I have this married with a Celestron EdgeHD 800, 0.7 Reducer and Zwo EFW and ZWO 1600MM camera. it is very bulky and other than a 11.25mm spacer (included with OAG) and a 0.3mm spacer i had i am 0.2mm from the 105mm recommended focal length, and i have achieved focus on both the guider and the main scope fine, cannot see any occlusion of the main scope. stars in the guide cam seem very slightly elongated. I did not have any issues at the 1432mm focal length of the scope finding guide stars, however I am however after the first night out experiencing issues when guiding (i have upgraded to this from a 50mm x 9 guide scope) I am stil investigating, however it seems this on my celestron AVX mount is causing the guiding to bounce back and forth on the dec axis which is throwing things out. on the odd sub where this didn't happen the image produced completely round stars. but the failure rate was 80% and most came out blurry. I am going to try and re-balance my scope and i have some ideas for another session tonight on preventing the guiding unwinding the backlash. but either way thought it is worth pointing out that this has exposed issues on my mount that needs some work

Rating (max 5):  
Worked fine on C8 EdgeHD, not so good on 100ED
21 May 2018  | 

I bought this OAG primarily for my C8 EdgeHD scope having had little success guiding with a finder-guider in the past (mainly down to the huge FL difference). Being a Celestron produce I expected it to integrate with my C8 without problems - which so far it has.

The included manual is reasonably clear but it did take a bit of trail and error to work out which of the numerous adaptor rings I needed to use to get my DSLR and guide camera attached. I disregarded the manual in the end and just used the ring that quite obviously fitted the thread on my T-Adaptor. Getting my QHY5 guide cam connected was a bit more of an issue. The OAG accepts a standard 1.25" nose piece but I found that I needed to add an extension tube to the QHY in order to get focus and that then made the connection to the OAG a bit unstable. I resolved that by adding one of the supplied rings to extend the OAG's guide camera tube. However, doing this means removing the thumb screws from the OAG - meaning you can't then secure the camera. Fortunately I the nose piece adaptor off my finder-guider had a thread that fitted the OAG so I was able to use that. Things would have been far simpler if the OAG's guide camera tube could be extended without losing the thumbscrews. I suspect Celestron want you to use one of their guide cams that conveniently screw on rather than a QHY.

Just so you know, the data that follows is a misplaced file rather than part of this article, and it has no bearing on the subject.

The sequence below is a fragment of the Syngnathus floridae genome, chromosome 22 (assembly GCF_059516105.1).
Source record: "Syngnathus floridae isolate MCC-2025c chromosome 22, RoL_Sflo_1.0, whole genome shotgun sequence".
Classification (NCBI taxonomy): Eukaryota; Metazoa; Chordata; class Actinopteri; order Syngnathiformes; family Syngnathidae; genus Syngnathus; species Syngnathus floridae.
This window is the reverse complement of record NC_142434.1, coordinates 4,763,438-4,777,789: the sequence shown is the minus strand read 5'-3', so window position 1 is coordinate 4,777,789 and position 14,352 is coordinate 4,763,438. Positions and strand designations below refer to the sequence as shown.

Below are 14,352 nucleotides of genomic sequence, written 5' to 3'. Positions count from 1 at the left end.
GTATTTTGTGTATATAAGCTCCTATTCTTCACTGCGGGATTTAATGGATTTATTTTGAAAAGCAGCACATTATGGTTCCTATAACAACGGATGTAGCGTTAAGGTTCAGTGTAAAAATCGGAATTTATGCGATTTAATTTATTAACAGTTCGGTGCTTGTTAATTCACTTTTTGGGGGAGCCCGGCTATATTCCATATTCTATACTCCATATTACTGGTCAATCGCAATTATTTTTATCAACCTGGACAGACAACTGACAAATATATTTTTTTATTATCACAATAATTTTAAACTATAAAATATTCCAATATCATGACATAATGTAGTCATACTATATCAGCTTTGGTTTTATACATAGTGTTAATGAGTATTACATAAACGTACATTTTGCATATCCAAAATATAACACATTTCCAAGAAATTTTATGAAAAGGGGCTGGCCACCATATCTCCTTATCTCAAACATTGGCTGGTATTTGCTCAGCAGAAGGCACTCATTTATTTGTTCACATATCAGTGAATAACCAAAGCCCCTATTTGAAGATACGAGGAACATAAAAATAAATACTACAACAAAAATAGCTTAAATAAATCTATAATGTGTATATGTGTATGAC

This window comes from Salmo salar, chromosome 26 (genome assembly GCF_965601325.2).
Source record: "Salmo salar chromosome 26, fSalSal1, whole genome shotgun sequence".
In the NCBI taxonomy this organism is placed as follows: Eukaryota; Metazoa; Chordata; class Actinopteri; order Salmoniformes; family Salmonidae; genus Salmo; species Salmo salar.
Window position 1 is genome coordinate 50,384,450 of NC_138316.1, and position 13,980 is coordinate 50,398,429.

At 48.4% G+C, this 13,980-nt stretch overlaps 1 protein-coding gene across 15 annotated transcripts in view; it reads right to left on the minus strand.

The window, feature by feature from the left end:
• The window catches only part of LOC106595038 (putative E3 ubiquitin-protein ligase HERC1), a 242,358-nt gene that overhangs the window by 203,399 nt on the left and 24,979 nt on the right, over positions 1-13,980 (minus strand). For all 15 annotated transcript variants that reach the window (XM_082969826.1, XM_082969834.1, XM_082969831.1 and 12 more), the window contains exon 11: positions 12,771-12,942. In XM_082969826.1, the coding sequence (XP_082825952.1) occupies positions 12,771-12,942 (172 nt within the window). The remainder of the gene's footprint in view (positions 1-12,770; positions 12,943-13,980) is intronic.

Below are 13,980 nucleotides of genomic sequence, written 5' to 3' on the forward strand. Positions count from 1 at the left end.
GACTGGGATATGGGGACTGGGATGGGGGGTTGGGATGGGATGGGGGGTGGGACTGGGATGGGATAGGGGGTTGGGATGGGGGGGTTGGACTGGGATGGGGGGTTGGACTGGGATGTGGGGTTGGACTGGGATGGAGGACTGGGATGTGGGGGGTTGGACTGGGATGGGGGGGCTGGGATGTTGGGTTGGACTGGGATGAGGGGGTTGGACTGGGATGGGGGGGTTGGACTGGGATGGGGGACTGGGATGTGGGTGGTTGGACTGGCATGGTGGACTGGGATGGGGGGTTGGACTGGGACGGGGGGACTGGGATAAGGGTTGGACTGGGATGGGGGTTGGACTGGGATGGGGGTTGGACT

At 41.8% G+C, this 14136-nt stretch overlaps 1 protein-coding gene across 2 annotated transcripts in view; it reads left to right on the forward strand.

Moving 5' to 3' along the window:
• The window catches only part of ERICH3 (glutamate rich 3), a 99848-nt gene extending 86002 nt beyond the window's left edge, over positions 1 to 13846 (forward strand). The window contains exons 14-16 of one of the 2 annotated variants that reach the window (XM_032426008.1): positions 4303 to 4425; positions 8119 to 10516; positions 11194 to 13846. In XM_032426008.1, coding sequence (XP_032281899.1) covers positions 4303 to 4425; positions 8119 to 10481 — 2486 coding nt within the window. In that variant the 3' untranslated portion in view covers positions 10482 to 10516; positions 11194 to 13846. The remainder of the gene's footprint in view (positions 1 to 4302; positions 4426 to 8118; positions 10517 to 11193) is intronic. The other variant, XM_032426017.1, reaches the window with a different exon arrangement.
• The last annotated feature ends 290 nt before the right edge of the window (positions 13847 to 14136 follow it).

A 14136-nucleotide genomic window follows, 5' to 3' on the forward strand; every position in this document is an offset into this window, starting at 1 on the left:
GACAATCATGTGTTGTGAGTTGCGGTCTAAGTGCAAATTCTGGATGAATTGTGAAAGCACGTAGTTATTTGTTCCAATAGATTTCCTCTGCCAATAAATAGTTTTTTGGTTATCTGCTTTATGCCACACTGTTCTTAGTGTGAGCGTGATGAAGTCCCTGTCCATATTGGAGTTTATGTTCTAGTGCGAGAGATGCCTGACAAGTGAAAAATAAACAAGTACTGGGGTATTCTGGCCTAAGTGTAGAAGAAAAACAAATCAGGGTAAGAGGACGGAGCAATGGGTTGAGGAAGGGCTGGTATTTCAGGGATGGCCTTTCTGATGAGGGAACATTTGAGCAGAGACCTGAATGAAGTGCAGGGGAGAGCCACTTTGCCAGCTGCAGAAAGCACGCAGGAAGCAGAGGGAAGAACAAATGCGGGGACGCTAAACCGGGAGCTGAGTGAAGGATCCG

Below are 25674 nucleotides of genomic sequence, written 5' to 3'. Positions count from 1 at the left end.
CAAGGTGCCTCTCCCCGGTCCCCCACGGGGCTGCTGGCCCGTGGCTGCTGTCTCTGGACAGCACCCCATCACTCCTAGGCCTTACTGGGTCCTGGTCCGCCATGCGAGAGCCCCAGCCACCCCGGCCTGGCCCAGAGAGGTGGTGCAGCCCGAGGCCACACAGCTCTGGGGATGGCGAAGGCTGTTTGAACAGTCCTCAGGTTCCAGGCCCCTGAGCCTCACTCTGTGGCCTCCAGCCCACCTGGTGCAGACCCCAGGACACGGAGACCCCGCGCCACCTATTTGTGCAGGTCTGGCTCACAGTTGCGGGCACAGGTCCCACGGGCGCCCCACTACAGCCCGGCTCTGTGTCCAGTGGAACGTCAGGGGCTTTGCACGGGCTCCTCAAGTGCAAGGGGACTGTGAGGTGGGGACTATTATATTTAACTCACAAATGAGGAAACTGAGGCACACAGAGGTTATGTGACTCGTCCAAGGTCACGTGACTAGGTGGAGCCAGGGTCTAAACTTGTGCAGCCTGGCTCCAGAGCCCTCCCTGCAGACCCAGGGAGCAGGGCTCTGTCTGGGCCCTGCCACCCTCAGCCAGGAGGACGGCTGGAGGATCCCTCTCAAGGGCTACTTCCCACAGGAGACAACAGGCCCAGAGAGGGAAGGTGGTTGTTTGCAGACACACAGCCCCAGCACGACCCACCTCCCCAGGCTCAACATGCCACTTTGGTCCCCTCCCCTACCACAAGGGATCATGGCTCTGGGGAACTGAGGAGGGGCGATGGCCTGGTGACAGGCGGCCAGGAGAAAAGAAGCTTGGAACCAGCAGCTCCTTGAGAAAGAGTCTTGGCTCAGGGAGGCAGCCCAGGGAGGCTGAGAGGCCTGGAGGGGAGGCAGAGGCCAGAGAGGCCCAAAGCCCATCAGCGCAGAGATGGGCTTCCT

I haven't had the opportunity to test it thoroughly get but it seems to work reasonably well (with the C8 anyway). With the mount way out of PA it seemed to to allow PHD to keep it adequately guided - something not possible with my finder-guider. Didn't notice any obvious artefacts or shadows in the test images I took. It wasn't exactly a scientific test as the sun had just gone down and the scope hadn't cooled but what stars there were seemed round after a quick 320s exposure (pretty impressive as mount wasn't aligned at all).

I also have a Skywatcher 100ED and I over-optimistically attempted to use the OAG with it also. Fitting it to the thread on the 100ED's field flattener was straight forward enough but then the problems started. I now know why Celestron say it's not compatible with their reducers and/or flatteners. The stars shown in PHD2 were rather 'triangular' in shape with quite an obvious flare. Worse still, the stars in the actual images were horribly flared. I suspect is the fact that the OAG is quite fat an introduces a large gap between the field flattener and the sensor resulting in reflections.

In summary: works as advertised with the Celestron C8 (and similar SCT's I suspect). Needed an additional adaptor to get QHY guide cam connected. No good for scope with flattener or reducer fitted.